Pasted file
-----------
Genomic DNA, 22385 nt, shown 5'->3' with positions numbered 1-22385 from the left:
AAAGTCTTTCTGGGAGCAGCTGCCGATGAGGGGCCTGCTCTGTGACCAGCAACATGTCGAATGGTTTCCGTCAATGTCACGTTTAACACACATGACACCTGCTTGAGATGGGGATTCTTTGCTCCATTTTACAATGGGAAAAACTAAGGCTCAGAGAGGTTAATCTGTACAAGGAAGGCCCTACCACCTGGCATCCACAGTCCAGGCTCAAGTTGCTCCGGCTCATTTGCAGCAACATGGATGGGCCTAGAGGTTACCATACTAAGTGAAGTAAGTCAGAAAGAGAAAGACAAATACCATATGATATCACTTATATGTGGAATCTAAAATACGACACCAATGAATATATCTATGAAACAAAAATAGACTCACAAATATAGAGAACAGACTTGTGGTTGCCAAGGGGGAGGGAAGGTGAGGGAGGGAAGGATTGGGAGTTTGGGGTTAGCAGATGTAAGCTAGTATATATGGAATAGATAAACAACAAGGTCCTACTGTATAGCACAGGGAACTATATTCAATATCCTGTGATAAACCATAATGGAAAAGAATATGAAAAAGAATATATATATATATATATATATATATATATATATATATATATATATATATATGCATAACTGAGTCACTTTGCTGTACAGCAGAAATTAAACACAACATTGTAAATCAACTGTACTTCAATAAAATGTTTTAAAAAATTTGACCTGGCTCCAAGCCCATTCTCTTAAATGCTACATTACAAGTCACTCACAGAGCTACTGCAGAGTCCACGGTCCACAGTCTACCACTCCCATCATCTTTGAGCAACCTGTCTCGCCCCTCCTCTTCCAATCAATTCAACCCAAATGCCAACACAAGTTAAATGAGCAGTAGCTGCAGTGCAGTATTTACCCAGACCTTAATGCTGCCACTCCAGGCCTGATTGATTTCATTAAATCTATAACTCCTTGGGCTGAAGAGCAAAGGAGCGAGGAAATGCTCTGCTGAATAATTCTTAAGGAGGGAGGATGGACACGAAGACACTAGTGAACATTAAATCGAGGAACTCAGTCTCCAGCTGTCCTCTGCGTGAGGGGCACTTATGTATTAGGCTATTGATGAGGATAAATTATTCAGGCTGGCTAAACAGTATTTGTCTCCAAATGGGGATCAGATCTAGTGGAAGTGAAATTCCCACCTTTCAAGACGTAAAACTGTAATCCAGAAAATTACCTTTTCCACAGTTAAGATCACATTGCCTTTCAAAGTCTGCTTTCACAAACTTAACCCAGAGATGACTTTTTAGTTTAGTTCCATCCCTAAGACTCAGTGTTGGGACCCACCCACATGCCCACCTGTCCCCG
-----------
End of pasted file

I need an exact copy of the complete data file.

Genomic DNA, 22385 nt, shown 5'->3' with positions numbered 1-22385 from the left:
AAAGTCTTTCTGGGAGCAGCTGCCGATGAGGGGCCTGCTCTGTGACCAGCAACATGTCGAATGGTTTCCGTCAATGTCACGTTTAACACACATGACACCTGCTTGAGATGGGGATTCTTTGCTCCATTTTACAATGGGAAAAACTAAGGCTCAGAGAGGTTAATCTGTACAAGGAAGGCCCTACCACCTGGCATCCACAGTCCAGGCTCAAGTTGCTCCGGCTCATTTGCAGCAACATGGATGGGCCTAGAGGTTACCATACTAAGTGAAGTAAGTCAGAAAGAGAAAGACAAATACCATATGATATCACTTATATGTGGAATCTAAAATACGACACCAATGAATATATCTATGAAACAAAAATAGACTCACAAATATAGAGAACAGACTTGTGGTTGCCAAGGGGGAGGGAAGGTGAGGGAGGGAAGGATTGGGAGTTTGGGGTTAGCAGATGTAAGCTAGTATATATGGAATAGATAAACAACAAGGTCCTACTGTATAGCACAGGGAACTATATTCAATATCCTGTGATAAACCATAATGGAAAAGAATATGAAAAAGAATATATATATATATATATATATATATATATATATATATATATATATATATATGCATAACTGAGTCACTTTGCTGTACAGCAGAAATTAAACACAACATTGTAAATCAACTGTACTTCAATAAAATGTTTTAAAAAATTTGACCTGGCTCCAAGCCCATTCTCTTAAATGCTACATTACAAGTCACTCACAGAGCTACTGCAGAGTCCACGGTCCACAGTCTACCACTCCCATCATCTTTGAGCAACCTGTCTCGCCCCTCCTCTTCCAATCAATTCAACCCAAATGCCAACACAAGTTAAATGAGCAGTAGCTGCAGTGCAGTATTTACCCAGACCTTAATGCTGCCACTCCAGGCCTGATTGATTTCATTAAATCTATAACTCCTTGGGCTGAAGAGCAAAGGAGCGAGGAAATGCTCTGCTGAATAATTCTTAAGGAGGGAGGATGGACACGAAGACACTAGTGAACATTAAATCGAGGAACTCAGTCTCCAGCTGTCCTCTGCGTGAGGGGCACTTATGTATTAGGCTATTGATGAGGATAAATTATTCAGGCTGGCTAAACAGTATTTGTCTCCAAATGGGGATCAGATCTAGTGGAAGTGAAATTCCCACCTTTCAAGACGTAAAACTGTAATCCAGAAAATTACCTTTTCCACAGTTAAGATCACATTGCCTTTCAAAGTCTGCTTTCACAAACTTAACCCAGAGATGACTTTTTAGTTTAGTTCCATCCCTAAGACTCAGTGTTGGGACCCACCCACATGCCCACCTGTCCCCG